FILM ARTICLE: The Anniversary of 2001: A Space Odyssey (And why it would never happen today)

No comments

I believe there is a moment in every die-hard cinephile’s life when they view a film which changes their life and set them forth upon the path of cinematic obsession. The moment where they stop viewing film as they did – as entertainment – and begin to appreciate film as an audio/visual artform.

For me, and I’d wager many others, that moment was the first time I watched – after being prompted by a friend – Kubrick’s iconic Magnum-opus, 2001: A Space Odyssey. I, like most human beings, had always enjoyed film, and, being an autistic, spent most of my youth before a screen, watching an unhealthily large pile of VHS tapes. (Yes, I’m that old). Yet, it wasn’t until I first saw 2001 that I became obsessed with the artform, leading to my love for the likes of David Lynch and Lars Von Trier. It was a hypnotic, spell-binding, mind-blowing moment of clarity that I doubt I’ll ever experience again. And now, after fifty years, it finally returns to cinema screens to celebrate the anniversary.

It’s tragic then – especially knowing how beloved and influential the film is – to come to a sobering and heart-breaking realisation: 2001 A Space Odyssey would have absolutely no chance of being produced in the contemporary landscape of cinema, and we, the audience, are to blame. There can be little dispute that, despite a massive budget for the time – 10 – 12.5 million dollars – and a worldwide cinematic release, the film was an arthouse experience; favouring technique and composition over dialogue and narrative, rich on atmosphere and visual spectacle. It has, through multiple re-releases, made over $100 million worldwide, yet, if we adjusted it for inflation in today’s money, the film would have cost roughly $250 million. This would make it, in the contemporary age, potentially the 9th most expensive film ever made. If one looks at the rest of the top ten, a worrying trend becomes apparent: it’s littered with dumb, loud, tentpole blockbusters.

Pirates of The Caribbean: Stranger Tides tops the list, despite being absolutely awful, coming in at a jaw-dropping $397 million. After that, it’s the likes of The Avengers: Age of Ultron, The Avengers: Infinity War, and John Carter. Incidentally, this means that Disney make up most of the top ten in terms of expenditure, though I feel that’s an article for another day. Effectively, 2001: A Space Odyssey would be an incongruous anomaly in such company, and easily the most expensive arthouse production ever made in today’s money. With only $150 (roughly) pulled back from box-office results over the years (though, of course, one would have to adjust that for inflation as well), it’s likely that it would lose money in the contemporary market, causing studios to become afraid of taking a chance upon it. So, how did we go from a position where such artistic endeavours were funded by studios without fear to the contemporary model, where blockbusters dominate the landscape and art films are near impossible to find large-scale funding for?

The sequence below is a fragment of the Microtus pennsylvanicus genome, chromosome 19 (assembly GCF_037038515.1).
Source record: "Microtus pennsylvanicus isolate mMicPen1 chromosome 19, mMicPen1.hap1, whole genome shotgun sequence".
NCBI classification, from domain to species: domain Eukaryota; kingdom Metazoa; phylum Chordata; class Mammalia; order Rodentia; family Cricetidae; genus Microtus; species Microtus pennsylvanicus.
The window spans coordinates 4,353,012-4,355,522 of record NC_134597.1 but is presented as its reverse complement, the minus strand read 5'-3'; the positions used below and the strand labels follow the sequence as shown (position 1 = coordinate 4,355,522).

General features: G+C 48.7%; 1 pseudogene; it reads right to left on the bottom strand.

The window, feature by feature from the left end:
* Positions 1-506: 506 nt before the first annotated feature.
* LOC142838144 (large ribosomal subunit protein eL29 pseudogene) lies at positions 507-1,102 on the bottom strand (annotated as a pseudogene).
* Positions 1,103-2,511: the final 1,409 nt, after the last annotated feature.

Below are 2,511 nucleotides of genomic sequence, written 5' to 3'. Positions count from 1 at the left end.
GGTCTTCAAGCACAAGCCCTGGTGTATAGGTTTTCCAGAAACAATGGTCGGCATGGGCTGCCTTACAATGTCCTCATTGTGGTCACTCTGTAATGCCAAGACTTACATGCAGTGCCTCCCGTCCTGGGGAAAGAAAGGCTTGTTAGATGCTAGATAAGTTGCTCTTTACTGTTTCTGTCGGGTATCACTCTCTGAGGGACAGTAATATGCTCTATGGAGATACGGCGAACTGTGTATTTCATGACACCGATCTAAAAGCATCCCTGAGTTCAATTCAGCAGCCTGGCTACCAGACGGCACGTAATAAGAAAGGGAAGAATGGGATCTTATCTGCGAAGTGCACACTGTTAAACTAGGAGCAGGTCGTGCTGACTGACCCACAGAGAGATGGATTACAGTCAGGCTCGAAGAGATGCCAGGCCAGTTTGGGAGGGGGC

Unfortunately for fans of Spielberg and Lucas, those two are entirely to blame. Spielberg’s Jaws is considered by many to be the first true blockbuster. Released in 1975, it garnered an incredibly huge release for the time, becoming the first film to be released in over 450 cinemas on the opening day. It focused heavily on marketing and merchandising and changed the Hollywood model forever, being labelled by many as the prototypical blockbuster. If Jaws was the prototype, then Lucas’ Star Wars (known now as Star Wars: A New Hope) was the first true blockbuster event, changing cinema forever. Gone were the days of the film itself being the priority, and ushered in was the era of merchandising being equally, if not more important, than the actual film itself. Over the years this simply became worse and worse, and the arthouse further and further into the darkness, until we reached the contemporary model where franchising and shared-universes have become the norm, and many tentpole productions feel less like a film in their own right, and more like episodes of a long-running Television show that just so happens to play on the big-screen.

Put simply, if your film doesn’t have potential for umpteen sequels, or isn’t part of some wider on-going narrative, studios aren’t interested; culminating in the iconic David Lynch declaring that ‘I think feature films are in trouble, and the arthouses are dead.’. He has a point. Look at how Paul Thomas Anderson’s fantastic Phantom Thread was swept under the carpet by the box-office domination of Marvel’s Black Panther. Look at how Villenueve’s Blade Runner: 2049 failed to make a major impact at the box-office. Look at how Aranofsky’s Mother! – the most interesting film released last year – was met by audience disdain and labelled by many as one of the worst films ever made. It seems the modern audiences have no time anymore for thought-provoking or intriguing cinema; instead salivating as Hollywood spoon-feeds them the same repetitive braindead shit time after time, over and over, in an endless cycle of homogeneous monotony.